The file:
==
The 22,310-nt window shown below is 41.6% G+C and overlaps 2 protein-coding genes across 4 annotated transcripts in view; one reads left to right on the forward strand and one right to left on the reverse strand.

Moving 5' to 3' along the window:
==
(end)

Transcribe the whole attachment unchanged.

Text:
The 22,310-nt window shown below is 41.6% G+C and overlaps 2 protein-coding genes across 4 annotated transcripts in view; one reads left to right on the forward strand and one right to left on the reverse strand.

Moving 5' to 3' along the window: